Among caregivers, almost half rated access to long-term care facilities poor or very poor (45%). About 3 in 10 caregivers also rate access to movement disorder clinics (29%) and Parkinson’s nurse specialists (32%) as poor or very poor. Three in 10 caregivers also rate access to mental health services as poor or very poor (29%), with even more rating wait times for mental health services as poor or very poor (37%). Similar to responses from those they care for, most care givers find access to oral medication (86%) and their family doctor (79%) good, very good or excellent.
In general, health care providers (HCPs) rated access to services and treatments more critically than those living with Parkinson’s and their caregivers. In particular, half rate access to movement disorder clinics as poor or very poor (52%) and over 4 in 10 rate access to Parkinson’s nurse specialists as poor or very poor (45%). Access to speech language and swallowing therapy, was also rated poor or very poor by 3 in 10 HCPs (29%).
Wait times for services and treatments were rated even more negatively than access by HCPs. At least half rated wait times as poor or very poor for long-term care facilities (53%), medical specialists (59%), Parkinson’s nurse specialists (52%), and movement disorder clinics (56%).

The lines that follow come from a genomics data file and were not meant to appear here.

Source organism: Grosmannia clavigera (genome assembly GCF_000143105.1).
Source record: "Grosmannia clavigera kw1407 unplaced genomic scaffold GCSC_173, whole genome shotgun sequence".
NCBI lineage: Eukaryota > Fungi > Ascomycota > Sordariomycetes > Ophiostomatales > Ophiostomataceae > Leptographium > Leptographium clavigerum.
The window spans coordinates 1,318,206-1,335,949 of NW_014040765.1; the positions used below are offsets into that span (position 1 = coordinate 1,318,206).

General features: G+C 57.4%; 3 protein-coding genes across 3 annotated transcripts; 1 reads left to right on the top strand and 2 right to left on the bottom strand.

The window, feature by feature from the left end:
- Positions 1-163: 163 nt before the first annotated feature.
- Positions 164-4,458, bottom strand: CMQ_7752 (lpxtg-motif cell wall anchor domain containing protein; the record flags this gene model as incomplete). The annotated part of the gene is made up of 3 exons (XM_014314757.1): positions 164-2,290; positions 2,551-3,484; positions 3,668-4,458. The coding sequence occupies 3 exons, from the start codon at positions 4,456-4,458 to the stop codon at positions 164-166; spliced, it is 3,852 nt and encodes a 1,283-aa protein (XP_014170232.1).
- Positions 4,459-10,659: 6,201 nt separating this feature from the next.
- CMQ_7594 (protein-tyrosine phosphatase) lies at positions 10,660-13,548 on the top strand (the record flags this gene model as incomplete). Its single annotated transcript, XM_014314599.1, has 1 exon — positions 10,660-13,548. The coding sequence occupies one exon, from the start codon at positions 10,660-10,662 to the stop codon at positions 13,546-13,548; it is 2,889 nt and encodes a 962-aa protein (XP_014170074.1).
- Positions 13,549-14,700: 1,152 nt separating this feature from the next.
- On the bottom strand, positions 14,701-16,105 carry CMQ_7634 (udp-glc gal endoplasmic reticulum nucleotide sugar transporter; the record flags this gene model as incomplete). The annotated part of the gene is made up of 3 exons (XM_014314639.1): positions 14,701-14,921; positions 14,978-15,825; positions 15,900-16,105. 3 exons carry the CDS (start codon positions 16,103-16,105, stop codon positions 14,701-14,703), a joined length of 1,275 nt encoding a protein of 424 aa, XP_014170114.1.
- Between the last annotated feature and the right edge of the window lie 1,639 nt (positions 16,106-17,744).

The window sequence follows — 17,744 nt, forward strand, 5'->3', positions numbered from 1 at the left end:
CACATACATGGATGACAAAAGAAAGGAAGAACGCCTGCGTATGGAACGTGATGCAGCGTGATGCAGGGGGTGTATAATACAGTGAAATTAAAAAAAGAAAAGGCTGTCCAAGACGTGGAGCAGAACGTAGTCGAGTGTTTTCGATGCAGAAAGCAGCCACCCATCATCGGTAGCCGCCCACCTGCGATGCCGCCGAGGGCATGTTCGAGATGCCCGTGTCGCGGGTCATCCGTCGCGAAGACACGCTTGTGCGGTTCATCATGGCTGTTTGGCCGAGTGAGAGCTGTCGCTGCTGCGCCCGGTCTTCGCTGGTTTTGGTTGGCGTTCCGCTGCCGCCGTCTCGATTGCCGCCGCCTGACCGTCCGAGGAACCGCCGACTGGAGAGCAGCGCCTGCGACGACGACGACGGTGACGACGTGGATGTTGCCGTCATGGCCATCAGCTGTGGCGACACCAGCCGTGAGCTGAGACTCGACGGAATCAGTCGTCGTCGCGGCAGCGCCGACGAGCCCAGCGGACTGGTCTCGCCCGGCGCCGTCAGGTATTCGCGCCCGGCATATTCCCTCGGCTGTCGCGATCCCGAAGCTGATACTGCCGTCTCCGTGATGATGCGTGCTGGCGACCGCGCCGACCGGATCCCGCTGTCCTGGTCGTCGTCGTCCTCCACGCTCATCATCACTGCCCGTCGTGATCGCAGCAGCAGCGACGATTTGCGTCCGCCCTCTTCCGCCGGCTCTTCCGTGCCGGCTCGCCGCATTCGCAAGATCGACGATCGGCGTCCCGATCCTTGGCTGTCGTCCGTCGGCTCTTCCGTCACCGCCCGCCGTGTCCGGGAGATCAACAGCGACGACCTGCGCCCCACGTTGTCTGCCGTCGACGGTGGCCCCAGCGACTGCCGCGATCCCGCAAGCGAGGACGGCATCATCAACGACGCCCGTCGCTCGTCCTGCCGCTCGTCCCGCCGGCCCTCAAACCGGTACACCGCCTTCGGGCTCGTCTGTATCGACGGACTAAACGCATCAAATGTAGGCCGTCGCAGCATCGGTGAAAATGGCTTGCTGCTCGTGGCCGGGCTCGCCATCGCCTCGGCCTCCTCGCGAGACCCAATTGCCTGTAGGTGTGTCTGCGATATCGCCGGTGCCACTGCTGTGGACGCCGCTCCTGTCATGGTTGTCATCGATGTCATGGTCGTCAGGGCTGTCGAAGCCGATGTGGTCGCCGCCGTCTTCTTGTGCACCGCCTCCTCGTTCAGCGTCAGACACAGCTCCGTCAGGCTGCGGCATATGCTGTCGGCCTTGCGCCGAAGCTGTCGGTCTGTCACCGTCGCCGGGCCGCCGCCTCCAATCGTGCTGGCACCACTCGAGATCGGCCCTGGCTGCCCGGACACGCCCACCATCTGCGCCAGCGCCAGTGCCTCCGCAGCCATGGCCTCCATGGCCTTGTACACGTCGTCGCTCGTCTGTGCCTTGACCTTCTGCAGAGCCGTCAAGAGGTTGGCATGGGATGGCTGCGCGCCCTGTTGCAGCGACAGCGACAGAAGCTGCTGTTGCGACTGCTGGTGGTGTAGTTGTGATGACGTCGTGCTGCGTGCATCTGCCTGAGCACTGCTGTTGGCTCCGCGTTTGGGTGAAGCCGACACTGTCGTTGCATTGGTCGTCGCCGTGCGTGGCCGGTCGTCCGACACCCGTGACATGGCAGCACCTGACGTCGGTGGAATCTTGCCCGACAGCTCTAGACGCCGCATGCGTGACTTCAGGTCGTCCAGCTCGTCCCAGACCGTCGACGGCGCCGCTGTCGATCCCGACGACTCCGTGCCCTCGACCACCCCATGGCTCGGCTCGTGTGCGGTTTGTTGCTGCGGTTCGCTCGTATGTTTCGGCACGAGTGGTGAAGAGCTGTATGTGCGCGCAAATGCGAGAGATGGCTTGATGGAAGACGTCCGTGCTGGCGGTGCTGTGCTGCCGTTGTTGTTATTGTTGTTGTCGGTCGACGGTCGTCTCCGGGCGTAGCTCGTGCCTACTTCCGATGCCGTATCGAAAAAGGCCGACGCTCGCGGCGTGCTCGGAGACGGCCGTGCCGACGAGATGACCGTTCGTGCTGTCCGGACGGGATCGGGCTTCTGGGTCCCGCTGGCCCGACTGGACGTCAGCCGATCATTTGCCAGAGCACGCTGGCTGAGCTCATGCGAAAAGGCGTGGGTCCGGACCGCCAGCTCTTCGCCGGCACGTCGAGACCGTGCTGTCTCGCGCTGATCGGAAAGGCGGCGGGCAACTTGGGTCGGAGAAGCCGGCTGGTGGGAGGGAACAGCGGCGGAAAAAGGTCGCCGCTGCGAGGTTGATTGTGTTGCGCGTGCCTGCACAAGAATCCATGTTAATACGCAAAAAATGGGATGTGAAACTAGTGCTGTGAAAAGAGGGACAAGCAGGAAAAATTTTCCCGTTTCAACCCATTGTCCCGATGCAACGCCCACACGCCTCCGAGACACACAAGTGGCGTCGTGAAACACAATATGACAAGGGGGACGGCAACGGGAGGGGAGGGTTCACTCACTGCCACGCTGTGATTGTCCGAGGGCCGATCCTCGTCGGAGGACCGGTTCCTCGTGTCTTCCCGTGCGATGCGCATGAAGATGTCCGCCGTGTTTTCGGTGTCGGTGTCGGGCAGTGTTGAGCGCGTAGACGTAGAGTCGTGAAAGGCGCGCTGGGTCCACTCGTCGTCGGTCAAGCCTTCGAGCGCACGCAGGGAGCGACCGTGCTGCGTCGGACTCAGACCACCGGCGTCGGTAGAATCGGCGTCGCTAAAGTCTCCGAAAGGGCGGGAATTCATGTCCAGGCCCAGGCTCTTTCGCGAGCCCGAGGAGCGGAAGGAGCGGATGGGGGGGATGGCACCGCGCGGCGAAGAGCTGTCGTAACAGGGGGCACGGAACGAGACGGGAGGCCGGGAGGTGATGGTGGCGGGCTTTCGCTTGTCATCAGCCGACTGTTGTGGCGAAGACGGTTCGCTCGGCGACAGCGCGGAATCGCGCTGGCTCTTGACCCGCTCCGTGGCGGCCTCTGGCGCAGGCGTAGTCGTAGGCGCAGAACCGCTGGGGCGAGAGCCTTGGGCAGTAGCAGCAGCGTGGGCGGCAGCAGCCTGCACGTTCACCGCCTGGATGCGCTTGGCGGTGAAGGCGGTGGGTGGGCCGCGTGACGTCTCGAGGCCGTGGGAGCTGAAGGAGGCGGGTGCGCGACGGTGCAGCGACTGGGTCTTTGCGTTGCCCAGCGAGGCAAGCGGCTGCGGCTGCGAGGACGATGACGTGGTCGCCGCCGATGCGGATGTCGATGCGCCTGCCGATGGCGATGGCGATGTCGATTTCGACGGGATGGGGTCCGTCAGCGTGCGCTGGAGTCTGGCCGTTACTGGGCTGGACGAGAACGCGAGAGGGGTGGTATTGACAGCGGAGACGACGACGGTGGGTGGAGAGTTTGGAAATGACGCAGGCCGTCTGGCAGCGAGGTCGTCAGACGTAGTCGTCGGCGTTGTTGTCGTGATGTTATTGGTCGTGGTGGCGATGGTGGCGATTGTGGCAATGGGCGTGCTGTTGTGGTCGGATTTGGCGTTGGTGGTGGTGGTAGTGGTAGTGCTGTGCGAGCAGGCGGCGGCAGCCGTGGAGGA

One in 5 HCPs surveyed cited a lack of medical specialists as one of the biggest barriers to people living with Parkinson’s getting the care they needed (20%). Other barriers noted include: more information and a better understanding of Parkinson’s (32%), the availability of education resources (30%) and a lack of support groups or counselling (20%).
Mental Health and Caregiver Burden
People living with Parkinson’s report experiencing anxiety (55%), stress (52%), loss of confidence (52%), sadness (45%) and depression (33%). Caregivers report often feeling stressed (41%), exhausted (35%) and guilty they aren’t doing enough (31%), with one in four working full-time (25%). Additionally, six in 10 or more report feeling frustration towards the person with Parkinson’s (72%), anxious (66%) and helpless (59%) and at least some of the time, with 2 in 10 feeling this way often.